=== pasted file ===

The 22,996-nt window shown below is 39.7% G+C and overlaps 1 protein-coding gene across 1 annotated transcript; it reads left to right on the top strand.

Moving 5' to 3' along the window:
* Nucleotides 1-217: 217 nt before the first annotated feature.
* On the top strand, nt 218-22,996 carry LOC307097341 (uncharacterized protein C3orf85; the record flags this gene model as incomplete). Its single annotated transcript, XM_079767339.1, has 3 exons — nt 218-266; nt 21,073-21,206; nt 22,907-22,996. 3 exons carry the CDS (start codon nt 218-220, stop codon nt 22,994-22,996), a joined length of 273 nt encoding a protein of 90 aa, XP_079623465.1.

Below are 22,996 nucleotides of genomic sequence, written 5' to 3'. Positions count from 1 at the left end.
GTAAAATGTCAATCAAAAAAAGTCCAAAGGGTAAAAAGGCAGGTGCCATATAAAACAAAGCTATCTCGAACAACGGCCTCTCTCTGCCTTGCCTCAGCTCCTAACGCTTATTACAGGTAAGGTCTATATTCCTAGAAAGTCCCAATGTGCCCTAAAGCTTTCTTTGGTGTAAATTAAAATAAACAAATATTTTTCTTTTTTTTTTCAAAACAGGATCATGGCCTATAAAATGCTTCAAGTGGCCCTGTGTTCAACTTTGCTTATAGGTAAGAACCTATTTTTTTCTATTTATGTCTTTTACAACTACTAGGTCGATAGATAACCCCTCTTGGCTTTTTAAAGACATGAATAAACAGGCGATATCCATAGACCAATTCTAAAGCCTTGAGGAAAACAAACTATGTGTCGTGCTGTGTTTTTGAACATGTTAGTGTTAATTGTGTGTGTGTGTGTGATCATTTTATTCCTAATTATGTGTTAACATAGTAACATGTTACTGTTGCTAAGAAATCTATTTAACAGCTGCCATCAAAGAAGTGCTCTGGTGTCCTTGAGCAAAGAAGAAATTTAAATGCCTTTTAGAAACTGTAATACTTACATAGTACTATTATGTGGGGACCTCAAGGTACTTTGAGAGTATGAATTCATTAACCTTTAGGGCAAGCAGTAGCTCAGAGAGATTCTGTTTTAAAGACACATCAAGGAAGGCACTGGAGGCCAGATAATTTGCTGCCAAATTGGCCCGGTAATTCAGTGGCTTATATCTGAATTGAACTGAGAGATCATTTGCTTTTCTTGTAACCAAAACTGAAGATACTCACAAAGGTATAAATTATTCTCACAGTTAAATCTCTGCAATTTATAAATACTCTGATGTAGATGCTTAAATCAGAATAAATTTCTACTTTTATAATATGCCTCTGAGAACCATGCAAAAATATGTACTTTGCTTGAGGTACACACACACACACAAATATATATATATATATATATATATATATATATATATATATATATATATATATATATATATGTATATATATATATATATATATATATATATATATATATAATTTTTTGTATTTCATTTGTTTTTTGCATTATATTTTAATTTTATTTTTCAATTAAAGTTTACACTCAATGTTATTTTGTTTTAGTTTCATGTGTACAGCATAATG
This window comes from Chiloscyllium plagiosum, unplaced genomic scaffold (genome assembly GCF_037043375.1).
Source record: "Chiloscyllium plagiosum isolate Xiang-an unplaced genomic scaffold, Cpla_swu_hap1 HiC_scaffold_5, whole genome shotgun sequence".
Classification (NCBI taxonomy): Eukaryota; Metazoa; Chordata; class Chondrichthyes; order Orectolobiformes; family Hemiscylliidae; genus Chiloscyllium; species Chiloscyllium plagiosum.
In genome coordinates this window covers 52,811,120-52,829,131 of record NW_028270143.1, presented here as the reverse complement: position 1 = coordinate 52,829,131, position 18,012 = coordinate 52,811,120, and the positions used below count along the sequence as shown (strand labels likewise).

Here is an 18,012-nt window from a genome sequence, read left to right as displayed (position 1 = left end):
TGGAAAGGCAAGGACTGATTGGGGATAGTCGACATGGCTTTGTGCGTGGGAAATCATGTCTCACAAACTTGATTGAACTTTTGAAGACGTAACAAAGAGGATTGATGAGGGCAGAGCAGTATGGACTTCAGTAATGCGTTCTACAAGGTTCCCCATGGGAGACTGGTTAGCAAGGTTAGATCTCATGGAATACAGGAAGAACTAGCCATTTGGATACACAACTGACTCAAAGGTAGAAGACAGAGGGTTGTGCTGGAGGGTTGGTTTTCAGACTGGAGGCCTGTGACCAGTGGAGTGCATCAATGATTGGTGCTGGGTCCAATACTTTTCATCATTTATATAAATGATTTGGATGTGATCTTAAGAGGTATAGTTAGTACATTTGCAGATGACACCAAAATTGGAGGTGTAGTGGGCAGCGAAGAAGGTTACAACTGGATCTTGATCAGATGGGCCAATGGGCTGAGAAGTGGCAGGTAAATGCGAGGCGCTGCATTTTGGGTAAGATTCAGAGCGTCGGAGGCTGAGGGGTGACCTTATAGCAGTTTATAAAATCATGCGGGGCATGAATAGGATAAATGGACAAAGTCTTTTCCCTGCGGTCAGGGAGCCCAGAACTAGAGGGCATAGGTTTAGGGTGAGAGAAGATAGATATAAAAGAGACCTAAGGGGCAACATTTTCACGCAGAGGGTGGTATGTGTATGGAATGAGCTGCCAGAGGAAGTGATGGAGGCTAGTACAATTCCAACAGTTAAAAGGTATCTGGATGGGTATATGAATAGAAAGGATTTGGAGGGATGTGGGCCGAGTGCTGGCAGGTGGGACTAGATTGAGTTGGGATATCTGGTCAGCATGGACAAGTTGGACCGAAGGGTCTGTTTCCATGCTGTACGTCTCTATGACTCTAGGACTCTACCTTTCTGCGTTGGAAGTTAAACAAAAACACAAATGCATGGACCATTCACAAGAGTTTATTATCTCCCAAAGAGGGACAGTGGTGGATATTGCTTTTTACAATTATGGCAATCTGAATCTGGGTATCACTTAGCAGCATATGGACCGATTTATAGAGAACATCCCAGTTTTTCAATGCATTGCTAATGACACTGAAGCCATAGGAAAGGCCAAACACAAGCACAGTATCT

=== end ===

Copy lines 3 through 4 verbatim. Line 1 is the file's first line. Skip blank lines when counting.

* Nucleotides 1-217: 217 nt before the first annotated feature.
* On the top strand, nt 218-22,996 carry LOC307097341 (uncharacterized protein C3orf85; the record flags this gene model as incomplete). Its single annotated transcript, XM_079767339.1, has 3 exons — nt 218-266; nt 21,073-21,206; nt 22,907-22,996. 3 exons carry the CDS (start codon nt 218-220, stop codon nt 22,994-22,996), a joined length of 273 nt encoding a protein of 90 aa, XP_079623465.1.